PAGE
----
Other issues that have been highlighted are proposals to address the costly delays that licensing appeals can cause, and the report suggests that they are handled by the Planning Inspectorate. In the current legal system, if a person or business is dissatisfied with the decision of the licensing authority, their appeal goes straight to the Magistrates Court. However, because many lay magistrates are not trained in licensing, they are not best placed to adjudicate on the detailed legal issues or understand the technical evidence sufficiently. This means decisions are rarely dealt with quickly and consistently. Increasing pressure on available court time can mean it takes longer for the appeal to come before the court. These delays are expensive and could cause a business to fail if it is unable to plan for the future, or in some extreme cases, if it is unable to operate until the outcome of their appeal is known. Training Planning Inspectors to deal with licensing appeals will ensure that they are processed efficiently and consistently, within an established and proven appeal framework. It could also allow scope for appeals for less contentious matters to be made by written representation; saving both time and money for the licensee.

The report’s suggested move to abolish or significantly amend the Late Night Levy (LNL) will be music to many licensees’ ears. Although initially set up to raise funds to mitigate crime and disorder at night, it is apparent that LNLs are not working effectively and are often viewed as unfair. However, there does need to be a system in place that aims to improve conditions for the night-time economy, whilst protecting the interests of urban residents. Initiatives such as Business Improvement Districts (BIDs) and the appointment of the Night Czar in London are welcomed proposals – bringing additional flexibility and knowledge to help improve standards and tackle issues at a local level.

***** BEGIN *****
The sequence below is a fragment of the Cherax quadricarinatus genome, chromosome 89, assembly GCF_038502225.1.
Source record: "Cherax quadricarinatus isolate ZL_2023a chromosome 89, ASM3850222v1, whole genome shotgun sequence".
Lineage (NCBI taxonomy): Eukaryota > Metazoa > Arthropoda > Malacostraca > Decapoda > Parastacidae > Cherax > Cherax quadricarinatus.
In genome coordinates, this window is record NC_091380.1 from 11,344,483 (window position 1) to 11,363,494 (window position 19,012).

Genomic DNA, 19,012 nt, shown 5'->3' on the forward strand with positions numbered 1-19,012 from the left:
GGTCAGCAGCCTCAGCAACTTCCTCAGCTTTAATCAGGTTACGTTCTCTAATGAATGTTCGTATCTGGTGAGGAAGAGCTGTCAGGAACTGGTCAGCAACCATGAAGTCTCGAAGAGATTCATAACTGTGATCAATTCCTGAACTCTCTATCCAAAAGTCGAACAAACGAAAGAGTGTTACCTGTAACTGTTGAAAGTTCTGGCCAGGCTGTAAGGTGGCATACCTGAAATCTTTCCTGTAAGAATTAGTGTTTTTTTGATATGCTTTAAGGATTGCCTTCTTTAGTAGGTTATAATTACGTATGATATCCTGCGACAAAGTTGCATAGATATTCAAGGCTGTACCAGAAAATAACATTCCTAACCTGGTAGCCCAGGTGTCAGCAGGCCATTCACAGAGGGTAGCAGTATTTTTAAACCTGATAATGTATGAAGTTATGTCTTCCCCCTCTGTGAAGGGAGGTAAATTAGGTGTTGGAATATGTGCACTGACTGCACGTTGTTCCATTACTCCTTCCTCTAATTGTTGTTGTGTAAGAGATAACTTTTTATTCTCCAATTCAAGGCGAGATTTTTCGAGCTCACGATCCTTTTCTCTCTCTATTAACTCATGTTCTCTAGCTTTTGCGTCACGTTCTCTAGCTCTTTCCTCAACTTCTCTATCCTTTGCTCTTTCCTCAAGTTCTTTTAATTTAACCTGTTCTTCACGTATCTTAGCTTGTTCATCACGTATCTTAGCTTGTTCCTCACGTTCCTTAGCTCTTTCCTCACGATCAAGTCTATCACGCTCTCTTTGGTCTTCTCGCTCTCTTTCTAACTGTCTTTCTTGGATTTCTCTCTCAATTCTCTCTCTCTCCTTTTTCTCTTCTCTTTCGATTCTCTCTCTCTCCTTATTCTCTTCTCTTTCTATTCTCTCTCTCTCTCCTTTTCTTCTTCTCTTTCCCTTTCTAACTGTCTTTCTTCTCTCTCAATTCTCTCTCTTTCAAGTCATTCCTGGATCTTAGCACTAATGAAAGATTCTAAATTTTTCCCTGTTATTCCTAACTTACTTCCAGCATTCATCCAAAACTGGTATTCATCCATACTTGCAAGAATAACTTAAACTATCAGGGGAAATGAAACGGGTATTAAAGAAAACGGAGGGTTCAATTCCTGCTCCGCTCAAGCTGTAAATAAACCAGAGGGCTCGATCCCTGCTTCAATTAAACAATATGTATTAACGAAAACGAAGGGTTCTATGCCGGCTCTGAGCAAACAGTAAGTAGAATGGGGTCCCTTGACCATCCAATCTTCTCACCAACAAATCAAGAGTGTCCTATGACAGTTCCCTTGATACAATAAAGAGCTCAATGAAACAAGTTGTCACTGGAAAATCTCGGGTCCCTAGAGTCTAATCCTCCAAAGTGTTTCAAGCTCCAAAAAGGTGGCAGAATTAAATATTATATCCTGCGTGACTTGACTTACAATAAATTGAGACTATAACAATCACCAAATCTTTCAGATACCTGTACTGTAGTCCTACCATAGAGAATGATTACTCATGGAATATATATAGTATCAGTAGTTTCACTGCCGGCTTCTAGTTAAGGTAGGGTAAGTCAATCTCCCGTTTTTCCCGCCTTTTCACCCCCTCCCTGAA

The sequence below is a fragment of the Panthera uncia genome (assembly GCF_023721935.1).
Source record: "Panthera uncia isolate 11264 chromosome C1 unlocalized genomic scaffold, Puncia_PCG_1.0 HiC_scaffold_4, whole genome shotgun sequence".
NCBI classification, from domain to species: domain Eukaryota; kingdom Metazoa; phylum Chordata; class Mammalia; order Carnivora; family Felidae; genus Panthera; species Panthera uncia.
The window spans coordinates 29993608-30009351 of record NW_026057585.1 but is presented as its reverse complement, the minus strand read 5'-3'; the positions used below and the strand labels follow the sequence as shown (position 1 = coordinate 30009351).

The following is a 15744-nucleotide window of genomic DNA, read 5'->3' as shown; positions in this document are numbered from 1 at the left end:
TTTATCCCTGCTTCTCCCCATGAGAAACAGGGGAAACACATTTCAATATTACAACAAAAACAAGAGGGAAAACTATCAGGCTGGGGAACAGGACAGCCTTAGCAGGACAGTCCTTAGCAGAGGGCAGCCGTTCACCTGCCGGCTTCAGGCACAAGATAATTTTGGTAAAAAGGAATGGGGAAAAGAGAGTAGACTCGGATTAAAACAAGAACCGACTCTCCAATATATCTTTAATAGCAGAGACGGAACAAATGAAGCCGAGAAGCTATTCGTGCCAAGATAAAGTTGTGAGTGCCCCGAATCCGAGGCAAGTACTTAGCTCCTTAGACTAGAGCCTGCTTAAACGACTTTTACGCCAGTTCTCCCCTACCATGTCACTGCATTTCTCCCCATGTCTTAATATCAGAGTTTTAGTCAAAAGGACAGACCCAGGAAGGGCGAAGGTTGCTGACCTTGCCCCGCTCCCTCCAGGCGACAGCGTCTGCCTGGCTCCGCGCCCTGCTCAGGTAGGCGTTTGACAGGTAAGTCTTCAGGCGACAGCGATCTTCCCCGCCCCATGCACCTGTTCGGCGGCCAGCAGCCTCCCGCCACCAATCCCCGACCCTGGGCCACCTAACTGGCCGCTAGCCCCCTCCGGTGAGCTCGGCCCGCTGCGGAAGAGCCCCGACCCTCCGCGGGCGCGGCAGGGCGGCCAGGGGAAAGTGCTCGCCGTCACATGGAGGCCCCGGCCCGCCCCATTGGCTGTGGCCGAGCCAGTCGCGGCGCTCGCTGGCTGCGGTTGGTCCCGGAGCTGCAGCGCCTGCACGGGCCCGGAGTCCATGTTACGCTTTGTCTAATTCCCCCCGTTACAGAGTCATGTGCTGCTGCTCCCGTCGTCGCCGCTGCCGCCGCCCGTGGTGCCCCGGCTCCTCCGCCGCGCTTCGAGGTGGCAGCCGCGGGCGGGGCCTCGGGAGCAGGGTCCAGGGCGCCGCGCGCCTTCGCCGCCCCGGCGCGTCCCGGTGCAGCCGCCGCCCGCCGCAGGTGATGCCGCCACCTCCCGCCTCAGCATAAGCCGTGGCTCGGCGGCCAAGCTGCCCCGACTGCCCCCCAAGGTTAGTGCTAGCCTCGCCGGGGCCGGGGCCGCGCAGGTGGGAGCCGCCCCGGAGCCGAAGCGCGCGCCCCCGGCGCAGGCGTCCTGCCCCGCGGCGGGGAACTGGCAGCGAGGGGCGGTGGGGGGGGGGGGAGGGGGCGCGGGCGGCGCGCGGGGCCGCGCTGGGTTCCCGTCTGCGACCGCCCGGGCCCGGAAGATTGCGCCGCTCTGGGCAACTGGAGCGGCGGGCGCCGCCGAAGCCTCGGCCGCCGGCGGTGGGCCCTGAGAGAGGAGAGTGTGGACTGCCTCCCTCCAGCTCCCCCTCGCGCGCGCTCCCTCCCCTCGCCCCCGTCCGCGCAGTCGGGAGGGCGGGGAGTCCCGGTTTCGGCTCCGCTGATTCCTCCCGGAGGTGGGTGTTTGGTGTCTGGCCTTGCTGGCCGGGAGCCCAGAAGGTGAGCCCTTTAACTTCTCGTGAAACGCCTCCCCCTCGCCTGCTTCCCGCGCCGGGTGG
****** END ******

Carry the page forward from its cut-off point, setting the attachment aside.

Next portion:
Although at this stage, the Committee’s findings are just suggestions and may or may not result in legislative change, the report is sending a positive signal to the UK’s licensing sector. Licensees should not become complacent and wait for the changes to be enacted however. Instead, they should see this as an opportunity to actively promote change in their area by engaging with local planning and licensing forums. This will allow them to influence emerging policy, helping to protect their businesses going forward. Licensee’s should also be alive to planning proposals in the vicinity of their business and not be afraid to engage with the local planning authority to ensure that any residential proposals have appropriate safeguards in place to prevent adverse impacts on their business. In some cases, it may even be appropriate to seek funding from the proposed development to enhance noise insulation and sound systems.

The report has acknowledged the disconnect that exists between planning and licensing regimes, but with greater collaboration and engagement, local authorities can succeed in building a thriving night-time economy into an environment that people will want to call home.

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Joanna Thornell, Client and Markets Director, Shakespeare Martineau